And so I have committed to create this web site (blog) to help parents with their Softball Journeys. Aside from the college recruiting process where no two paths seem to be the same, much of the road from the youth recreational league to school and travel ball are. I hope to help parents understand all levels of the game and to avoid some of the common pitfalls, save them time and money, and help make their experiences more enjoyable. After all, softball is just a game and games are meant to be fun.
As I share my experiences with you, the problems I encountered, how I handled them and maybe most importantly what I would do differently, I hope to entertain you along the way.
It's Not a Destination
Not one girl in Brooke's graduating class went on to play college softball. Two girls in Hayley's graduating class went on to play for the local community college. The odds of a girl ever playing at some level of college softball are not very high. Year by year girl's quit playing softball. Some participate in other sports, while some end their time in athletics altogether.
At the age of 11 Hayley's travel soccer team won nationals, yet only a couple of those girls would go on to play college soccer. Most of them would play other sports including basketball, volleyball and softball in college. I've seen girls at the age of 12 who were dominant, yet got passed by the age of 16, while some who were in the shadows went on to become superstars. And only an average of about 4 to 5 girls per class ever makes their varsity teams. There is no universal endpoint or destination as every girl's experience is unique.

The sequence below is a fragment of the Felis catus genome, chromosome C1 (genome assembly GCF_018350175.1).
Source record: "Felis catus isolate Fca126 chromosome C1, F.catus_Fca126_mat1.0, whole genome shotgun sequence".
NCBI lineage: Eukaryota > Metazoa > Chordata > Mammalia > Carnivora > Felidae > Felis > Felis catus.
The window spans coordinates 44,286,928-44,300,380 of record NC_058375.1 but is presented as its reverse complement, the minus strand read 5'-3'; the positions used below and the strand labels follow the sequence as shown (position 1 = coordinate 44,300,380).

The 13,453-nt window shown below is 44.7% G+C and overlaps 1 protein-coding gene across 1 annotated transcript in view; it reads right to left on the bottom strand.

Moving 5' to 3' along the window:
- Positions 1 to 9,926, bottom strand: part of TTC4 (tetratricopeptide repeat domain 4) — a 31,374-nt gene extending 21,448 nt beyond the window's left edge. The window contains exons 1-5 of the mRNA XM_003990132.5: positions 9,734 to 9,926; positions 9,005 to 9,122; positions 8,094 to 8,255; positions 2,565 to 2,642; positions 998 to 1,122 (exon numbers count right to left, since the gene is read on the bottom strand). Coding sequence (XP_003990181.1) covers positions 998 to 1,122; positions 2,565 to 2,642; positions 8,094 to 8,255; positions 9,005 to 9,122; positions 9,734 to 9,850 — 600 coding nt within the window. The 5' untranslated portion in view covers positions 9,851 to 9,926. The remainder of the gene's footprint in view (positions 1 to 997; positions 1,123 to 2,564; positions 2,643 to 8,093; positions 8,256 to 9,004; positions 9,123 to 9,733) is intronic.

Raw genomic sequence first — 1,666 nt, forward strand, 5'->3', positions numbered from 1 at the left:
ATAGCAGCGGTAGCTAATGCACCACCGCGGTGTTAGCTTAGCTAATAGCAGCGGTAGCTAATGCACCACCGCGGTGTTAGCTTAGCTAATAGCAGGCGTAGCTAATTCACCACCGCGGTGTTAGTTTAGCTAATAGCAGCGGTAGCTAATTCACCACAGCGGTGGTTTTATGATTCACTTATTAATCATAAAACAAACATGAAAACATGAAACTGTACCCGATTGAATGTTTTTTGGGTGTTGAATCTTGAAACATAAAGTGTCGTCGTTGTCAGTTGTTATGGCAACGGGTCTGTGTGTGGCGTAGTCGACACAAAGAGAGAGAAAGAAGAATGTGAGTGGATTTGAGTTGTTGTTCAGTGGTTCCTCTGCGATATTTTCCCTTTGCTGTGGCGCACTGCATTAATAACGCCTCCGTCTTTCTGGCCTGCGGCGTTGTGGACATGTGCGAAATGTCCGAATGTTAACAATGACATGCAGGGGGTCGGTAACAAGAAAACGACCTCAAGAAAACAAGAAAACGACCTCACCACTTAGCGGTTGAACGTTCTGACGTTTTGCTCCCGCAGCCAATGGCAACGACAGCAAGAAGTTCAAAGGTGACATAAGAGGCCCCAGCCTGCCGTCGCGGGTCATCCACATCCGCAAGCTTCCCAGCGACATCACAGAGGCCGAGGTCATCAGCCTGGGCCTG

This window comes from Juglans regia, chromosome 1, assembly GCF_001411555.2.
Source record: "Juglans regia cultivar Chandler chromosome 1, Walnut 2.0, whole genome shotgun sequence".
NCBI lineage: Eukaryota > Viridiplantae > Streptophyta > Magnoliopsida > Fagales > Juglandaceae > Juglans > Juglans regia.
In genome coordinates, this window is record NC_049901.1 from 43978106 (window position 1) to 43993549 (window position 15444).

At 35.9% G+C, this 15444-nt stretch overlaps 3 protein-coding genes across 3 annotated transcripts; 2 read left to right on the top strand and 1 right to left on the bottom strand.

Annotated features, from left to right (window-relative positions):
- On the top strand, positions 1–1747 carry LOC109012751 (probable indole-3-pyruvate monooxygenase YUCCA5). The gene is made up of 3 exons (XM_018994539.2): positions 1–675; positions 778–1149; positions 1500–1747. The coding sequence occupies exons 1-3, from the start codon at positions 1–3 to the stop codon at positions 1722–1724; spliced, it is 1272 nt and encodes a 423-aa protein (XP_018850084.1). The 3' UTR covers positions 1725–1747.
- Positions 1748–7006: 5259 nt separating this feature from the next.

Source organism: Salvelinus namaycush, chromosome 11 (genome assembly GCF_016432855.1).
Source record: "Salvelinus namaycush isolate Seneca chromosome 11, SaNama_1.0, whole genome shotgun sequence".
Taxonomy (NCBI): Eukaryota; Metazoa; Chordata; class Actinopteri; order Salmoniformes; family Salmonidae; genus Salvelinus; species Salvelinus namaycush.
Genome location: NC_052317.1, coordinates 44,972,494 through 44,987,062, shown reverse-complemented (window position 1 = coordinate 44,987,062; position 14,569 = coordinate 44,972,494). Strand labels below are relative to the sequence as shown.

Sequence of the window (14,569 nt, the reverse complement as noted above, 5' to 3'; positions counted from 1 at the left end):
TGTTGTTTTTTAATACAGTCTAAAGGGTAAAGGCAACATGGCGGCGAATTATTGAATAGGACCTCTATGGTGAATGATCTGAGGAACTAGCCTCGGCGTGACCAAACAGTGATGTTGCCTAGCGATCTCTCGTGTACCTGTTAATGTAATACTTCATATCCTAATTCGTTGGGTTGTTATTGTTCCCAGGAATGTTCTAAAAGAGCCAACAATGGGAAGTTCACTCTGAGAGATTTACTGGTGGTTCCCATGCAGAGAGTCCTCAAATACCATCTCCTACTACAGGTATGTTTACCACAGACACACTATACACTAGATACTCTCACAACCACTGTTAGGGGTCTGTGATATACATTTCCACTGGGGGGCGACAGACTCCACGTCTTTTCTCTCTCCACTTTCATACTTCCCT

I love the game of fastpitch softball. With 3 daughters I guess it was meant to be. Picking up a baseball these days I can't believe how small they are. For all of the years I played the game I don't think I could coach it and wouldn't have a clue about coaching boys.
I am by no means a know-it-all and believe the learning process of the game never ends. As I share my experiences with you, the problems I encountered, how I handled them and maybe most importantly what I would do differently, I hope to entertain you along the way. I hope humor you and help you learn to relax and enjoy the Softball Journey where ever it takes you.
Hayley now resides in Tomball, TX (The Woodlands), where she is a Financial Coordinator for Lexicon Pharmaceuticals. She is on multiple female and co-ed competitive slow pitch teams. Her experiences through softball have served her well.